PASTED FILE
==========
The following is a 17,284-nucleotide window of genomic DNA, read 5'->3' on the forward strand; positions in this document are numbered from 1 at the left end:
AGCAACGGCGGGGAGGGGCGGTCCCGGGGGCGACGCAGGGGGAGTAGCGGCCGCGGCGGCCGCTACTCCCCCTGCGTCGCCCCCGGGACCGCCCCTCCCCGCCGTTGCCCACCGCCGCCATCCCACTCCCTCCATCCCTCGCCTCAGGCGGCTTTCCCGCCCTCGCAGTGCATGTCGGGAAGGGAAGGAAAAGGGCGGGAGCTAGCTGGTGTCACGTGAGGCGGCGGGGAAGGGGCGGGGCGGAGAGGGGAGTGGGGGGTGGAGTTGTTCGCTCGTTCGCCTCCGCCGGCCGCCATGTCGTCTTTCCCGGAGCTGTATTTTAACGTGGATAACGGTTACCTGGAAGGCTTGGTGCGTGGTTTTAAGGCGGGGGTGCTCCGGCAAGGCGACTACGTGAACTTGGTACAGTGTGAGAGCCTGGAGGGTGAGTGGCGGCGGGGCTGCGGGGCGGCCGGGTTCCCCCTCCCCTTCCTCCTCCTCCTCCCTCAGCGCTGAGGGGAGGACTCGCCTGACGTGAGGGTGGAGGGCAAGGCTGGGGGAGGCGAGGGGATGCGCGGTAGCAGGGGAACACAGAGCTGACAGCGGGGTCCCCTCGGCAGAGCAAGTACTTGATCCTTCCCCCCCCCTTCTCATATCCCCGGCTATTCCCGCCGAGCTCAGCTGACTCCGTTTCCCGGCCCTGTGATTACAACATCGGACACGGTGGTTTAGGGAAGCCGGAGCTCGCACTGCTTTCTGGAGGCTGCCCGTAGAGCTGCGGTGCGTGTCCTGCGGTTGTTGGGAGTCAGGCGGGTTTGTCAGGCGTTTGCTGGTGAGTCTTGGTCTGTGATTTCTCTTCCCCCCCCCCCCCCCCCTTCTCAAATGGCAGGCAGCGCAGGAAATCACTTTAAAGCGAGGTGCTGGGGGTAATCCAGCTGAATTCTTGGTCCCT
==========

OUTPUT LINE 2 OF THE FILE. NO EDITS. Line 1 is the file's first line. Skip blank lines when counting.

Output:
AGCAACGGCGGGGAGGGGCGGTCCCGGGGGCGACGCAGGGGGAGTAGCGGCCGCGGCGGCCGCTACTCCCCCTGCGTCGCCCCCGGGACCGCCCCTCCCCGCCGTTGCCCACCGCCGCCATCCCACTCCCTCCATCCCTCGCCTCAGGCGGCTTTCCCGCCCTCGCAGTGCATGTCGGGAAGGGAAGGAAAAGGGCGGGAGCTAGCTGGTGTCACGTGAGGCGGCGGGGAAGGGGCGGGGCGGAGAGGGGAGTGGGGGGTGGAGTTGTTCGCTCGTTCGCCTCCGCCGGCCGCCATGTCGTCTTTCCCGGAGCTGTATTTTAACGTGGATAACGGTTACCTGGAAGGCTTGGTGCGTGGTTTTAAGGCGGGGGTGCTCCGGCAAGGCGACTACGTGAACTTGGTACAGTGTGAGAGCCTGGAGGGTGAGTGGCGGCGGGGCTGCGGGGCGGCCGGGTTCCCCCTCCCCTTCCTCCTCCTCCTCCCTCAGCGCTGAGGGGAGGACTCGCCTGACGTGAGGGTGGAGGGCAAGGCTGGGGGAGGCGAGGGGATGCGCGGTAGCAGGGGAACACAGAGCTGACAGCGGGGTCCCCTCGGCAGAGCAAGTACTTGATCCTTCCCCCCCCCTTCTCATATCCCCGGCTATTCCCGCCGAGCTCAGCTGACTCCGTTTCCCGGCCCTGTGATTACAACATCGGACACGGTGGTTTAGGGAAGCCGGAGCTCGCACTGCTTTCTGGAGGCTGCCCGTAGAGCTGCGGTGCGTGTCCTGCGGTTGTTGGGAGTCAGGCGGGTTTGTCAGGCGTTTGCTGGTGAGTCTTGGTCTGTGATTTCTCTTCCCCCCCCCCCCCCCCCTTCTCAAATGGCAGGCAGCGCAGGAAATCACTTTAAAGCGAGGTGCTGGGGGTAATCCAGCTGAATTCTTGGTCCCT